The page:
As an archaeologist, my favorite place in Rome is not the Colosseum or the Forum. It's the ancient trash dump of Monte Testaccio. Right in the middle of the city, it is a giant mound of broken pottery where the ancient Romans threw away the containers used to ship wine and olive oil all around the Mediterranean. Each of those vessels was about half the height of a person and made of coarse clay that would have roughed up a stevedore's hands. Their odd shape of two handles and a pointy base made them good for packing into a ship's hold or standing upright on a sandy shoreline but very inconvenient for much else. After a cargo of them arrived at its destination on the bustling shores of the Tiber at the very heart of the Roman world, a few were reused and a few were recycled. Mostly, people poured out the contents and threw the containers away. Over the centuries, the pile of discards grew, with the result that one of the famous hills of Rome is actually not a hill at all but a human construction-a landfill, essentially. Today Monte Testaccio is topped by trendy nightclubs and has been endlessly mined for construction, but there are still the remains of twenty-five million ancient containers poking up from the vegetation of the hillside.
Now consider a very different metropolis. My favorite part of Tokyo? The backside of the Tsukiji fish market, the part that tourists don't visit. Tsukiji is enormous, and the passageways are crowded with plastic buckets and barrels teeming with every kind of creature that you can imagine from the briny deep. Crabs attempt to crawl their way out of baskets, little fish are piled up in ice buckets, and great slabs of tuna glisten under the klieg lights. The market is open to everyone, with chefs and restaurant owners jostling with homemakers for a clearer view of the day's catch. It's a world without friendly chitchat, punctuated by the dangerous darting movements of souped-up forklifts that dodge their way in and out of the building and heap up their discards out back. Behind the market is an enormous dump of plastic-foam shipping boxes used to transport the globally sourced tuna, squid, and shrimp from each morning's auctions. The pile of containers is taller than a two-story building and so large that it is continually cleared by bulldozer. Some of the cartons are trampled and broken in the process, with bits and pieces that spill farther into the passageway. In between the endless runs of machinery, merchants and their helpers come to pick through the heaps of box fragments. Sorting through the pile to find ones that aren't too broken, they carry them off to repack with fish or whatever else they're selling.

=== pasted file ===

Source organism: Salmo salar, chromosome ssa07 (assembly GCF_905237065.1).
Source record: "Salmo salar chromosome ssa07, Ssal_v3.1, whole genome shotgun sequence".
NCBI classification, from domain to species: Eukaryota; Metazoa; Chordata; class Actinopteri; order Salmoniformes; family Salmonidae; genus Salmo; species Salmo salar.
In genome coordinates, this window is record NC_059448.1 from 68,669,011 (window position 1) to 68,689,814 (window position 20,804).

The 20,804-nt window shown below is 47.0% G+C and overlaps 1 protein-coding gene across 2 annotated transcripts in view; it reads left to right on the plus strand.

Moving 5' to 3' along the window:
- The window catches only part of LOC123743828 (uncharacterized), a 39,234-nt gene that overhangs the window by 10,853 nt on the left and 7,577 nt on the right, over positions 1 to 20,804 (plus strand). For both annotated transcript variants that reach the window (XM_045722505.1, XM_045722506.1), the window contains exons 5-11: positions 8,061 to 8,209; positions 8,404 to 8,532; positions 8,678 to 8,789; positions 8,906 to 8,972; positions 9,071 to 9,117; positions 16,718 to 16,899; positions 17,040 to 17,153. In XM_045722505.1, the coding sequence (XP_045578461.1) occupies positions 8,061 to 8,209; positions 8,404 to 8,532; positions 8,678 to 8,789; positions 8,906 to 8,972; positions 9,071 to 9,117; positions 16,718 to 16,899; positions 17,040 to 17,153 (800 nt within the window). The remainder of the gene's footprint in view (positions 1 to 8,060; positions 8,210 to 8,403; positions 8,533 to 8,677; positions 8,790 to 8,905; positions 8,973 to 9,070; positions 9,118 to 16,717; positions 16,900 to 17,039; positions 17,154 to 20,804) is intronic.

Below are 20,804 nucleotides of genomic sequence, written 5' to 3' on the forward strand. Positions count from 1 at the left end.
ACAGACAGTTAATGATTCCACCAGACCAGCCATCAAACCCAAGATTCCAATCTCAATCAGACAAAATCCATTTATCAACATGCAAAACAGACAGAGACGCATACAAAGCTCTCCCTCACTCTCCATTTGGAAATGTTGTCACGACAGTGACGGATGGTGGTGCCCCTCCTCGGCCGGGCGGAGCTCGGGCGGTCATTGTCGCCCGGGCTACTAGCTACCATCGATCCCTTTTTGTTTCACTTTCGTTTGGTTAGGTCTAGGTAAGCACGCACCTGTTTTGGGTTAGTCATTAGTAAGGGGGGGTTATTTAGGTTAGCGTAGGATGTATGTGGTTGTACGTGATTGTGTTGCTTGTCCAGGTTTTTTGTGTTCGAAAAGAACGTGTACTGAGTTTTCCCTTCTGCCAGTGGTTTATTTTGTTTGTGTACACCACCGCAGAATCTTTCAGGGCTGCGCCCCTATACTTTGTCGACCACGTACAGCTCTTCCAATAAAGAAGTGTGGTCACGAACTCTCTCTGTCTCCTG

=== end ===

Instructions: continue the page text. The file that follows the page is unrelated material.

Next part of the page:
Ancient Rome and modern Tokyo are literally a world apart, but if we stand back and look at them as cities, they have identical characteristics. In addition to markets and trash, there are multistory buildings, long streets, sewer pipes, water mains, public squares, and a "downtown" zone of financial institutions and government offices. There are a thousand varieties of sounds and smells, competing with the weather and daylight that frame the skyline of the built environment. There are crowds of people-rich, poor, young, old, female, male, gay, straight, trans, abled, disabled, employed, students, jobless, residents, and visitors. Production and consumption opportunities are scaled up in cities to provide not only more things but also more things per person, a completely ironic abundance given that urban residences tend to be much smaller than their rural counterparts. In the midst of so much abundance, the only solution is to cycle through possessions faster, turning everything into trash.
It's the act of discard that provides the most telling evidence of urban activity, whether it's a broken potsherd from two thousand years ago or a fragment of a plastic crate that was shattered this morning. Once you start to look for the concentrated detritus of your own urban life, it's everywhere: in the trash cans that bear the proud logo of the downtown business improvement district; in the Dumpster parked outside a building that signals a renovation taking place inside; in the garbage truck that obstructs your commute; in the legions of sanitation workers employed to sweep the streets and subways and haul away the accumulations of discards. Trash has a familiar rhythm and concentration. Holidays bring a hangover of extra-full trash bins; parades and festivals and summer weekends in the park are witnessed through their aftermath of overflowing containers. Whether directly or by proxy, an urban obsession with trash is everywhere, and once you start to look, you won't be able to stop seeing it. Congratulations! You're an archaeologist.